November 1, 2011
By Rod Machado
Aviation is an enterprise whose front end is loaded with warnings, caveats, regulation, and a dizzying supply of do’s and don’ts (mostly don’ts).
Not even a Houdini can escape this saturation of safety information. Don’t get me wrong. Safety information is good, but too much good can be bad.
How many times do you think pilots can hear how stalling on final might flatten them out before they stop thinking about the message and focus on the flattening? It’s not long before every turn to final (or every thought about turning final) has pilots wondering if they’ll end up as a floor mat in Flatland.
Do all pilots worry this much? No. But those who do typically are safety conscious. They worry that they might not be able to fly as safely as they’d like to. Inasmuch as it’s hard to enjoy something while simultaneously worrying about it, it’s no wonder that some pilots find flying less pleasurable than they once did. Their aviation safety education has ruined their buzz. The razz outweighs the pizzazz.
You can see how this plays out when pilots prepare for a cross-country flight. Some begin obsessing about the weather several days in advance of a trip. Will I be able to fly with sufficient VFR margins? Will there be icing and thunderstorms during this IFR flight?
There’s nothing wrong with attempting to understand weather trends. Worrying about Mother Nature’s behavior a few days in advance of a trip, however, has absolutely no influence on what she actually does on departure day. When pilots finally arrive at the airport to fly, whatever reserves of pleasure they had accumulated in anticipation of the trip are deflated, diminished, and depleted. What a buzz killer.
An unfortunate byproduct of being a safety-conscious pilot is that someone might become a worry-burdened pilot. Of course, not all worry is bad. If you’re flying your amateur-built, Experimental Weevil at night while low on fuel over a place with a scary name such as Death Valley, then worry is good. It’s good because your worry might compel you to act sensibly by manning up and gassing up—although I’ve flown over that area and it’s possible you might end up flying through the valley of death where you shall fuel no Weevil.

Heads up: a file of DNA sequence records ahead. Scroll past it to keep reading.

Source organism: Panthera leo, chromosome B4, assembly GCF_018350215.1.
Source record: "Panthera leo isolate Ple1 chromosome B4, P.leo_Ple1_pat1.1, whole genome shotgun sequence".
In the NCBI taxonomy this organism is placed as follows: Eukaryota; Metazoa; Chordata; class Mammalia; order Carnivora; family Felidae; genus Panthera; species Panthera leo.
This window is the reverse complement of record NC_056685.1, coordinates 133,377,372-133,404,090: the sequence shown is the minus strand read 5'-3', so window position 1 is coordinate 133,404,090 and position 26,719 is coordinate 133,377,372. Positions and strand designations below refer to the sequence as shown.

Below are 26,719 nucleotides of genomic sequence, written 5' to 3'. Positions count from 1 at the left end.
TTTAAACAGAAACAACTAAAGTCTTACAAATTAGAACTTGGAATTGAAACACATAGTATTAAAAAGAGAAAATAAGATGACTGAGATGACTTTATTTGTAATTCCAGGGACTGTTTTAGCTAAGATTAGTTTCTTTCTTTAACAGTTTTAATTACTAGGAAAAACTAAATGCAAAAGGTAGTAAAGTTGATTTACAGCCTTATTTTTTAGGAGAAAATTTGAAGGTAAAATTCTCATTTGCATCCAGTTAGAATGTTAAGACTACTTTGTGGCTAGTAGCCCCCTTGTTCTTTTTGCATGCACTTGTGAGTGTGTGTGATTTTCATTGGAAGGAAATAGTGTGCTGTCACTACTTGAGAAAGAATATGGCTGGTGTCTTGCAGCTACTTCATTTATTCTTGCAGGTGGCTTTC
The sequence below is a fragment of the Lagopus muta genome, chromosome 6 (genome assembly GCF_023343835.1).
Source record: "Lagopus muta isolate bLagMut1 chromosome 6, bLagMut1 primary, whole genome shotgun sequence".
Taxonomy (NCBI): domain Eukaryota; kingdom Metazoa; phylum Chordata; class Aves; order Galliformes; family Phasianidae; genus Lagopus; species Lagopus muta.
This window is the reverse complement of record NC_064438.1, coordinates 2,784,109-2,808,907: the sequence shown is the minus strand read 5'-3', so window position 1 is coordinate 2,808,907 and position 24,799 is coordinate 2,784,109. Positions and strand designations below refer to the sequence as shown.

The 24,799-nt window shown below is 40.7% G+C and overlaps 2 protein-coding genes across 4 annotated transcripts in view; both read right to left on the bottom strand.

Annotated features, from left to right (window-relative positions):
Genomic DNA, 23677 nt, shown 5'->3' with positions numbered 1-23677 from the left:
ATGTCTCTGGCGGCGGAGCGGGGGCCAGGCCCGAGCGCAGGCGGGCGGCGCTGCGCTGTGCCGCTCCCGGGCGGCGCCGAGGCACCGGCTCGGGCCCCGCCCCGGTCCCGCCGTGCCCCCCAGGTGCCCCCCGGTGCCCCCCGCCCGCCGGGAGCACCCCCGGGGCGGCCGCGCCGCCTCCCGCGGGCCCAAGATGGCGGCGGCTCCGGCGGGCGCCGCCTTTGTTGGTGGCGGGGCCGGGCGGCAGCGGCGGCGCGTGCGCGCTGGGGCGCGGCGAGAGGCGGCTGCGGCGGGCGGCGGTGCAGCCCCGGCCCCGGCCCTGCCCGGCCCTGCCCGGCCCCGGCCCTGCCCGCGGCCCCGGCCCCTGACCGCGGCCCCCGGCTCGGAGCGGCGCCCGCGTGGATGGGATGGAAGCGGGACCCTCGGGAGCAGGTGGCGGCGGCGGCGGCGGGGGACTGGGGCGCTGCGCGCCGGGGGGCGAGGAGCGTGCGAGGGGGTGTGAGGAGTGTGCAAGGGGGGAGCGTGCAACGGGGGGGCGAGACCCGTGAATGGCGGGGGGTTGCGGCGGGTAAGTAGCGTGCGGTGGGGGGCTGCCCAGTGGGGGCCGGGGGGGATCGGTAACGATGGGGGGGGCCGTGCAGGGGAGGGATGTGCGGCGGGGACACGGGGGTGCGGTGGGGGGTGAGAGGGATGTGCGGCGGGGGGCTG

Most of the time, however, worrying is bad. It accomplishes very little while increasing our anxiety. While your aviation safety training might compel you to worry, it’s your accumulated wisdom that tells you whether or not worrying actually matters. That’s why experienced pilots, who’ve grown wise as their logbooks thicken, understand that they are not meteorologists. They’re pilots, and they leave the weather forecasting to those who’ve spent years in school hunched over wet-pseudo-adiabatic-lapse-rate charts contemplating cloud convection and scoliosis remedies.
A pilot certificate doesn’t make you a meteorologist, nor does it make you a scheduled airline. But some pilots act like it does, at least in terms of how they worry about their flight planning. So if you’re a safety-conscious pilot who wants to enjoy more of the pleasures that flying has to offer while diminishing your burden of excessive worry, here’s what I suggest you do: Learn to predict the future.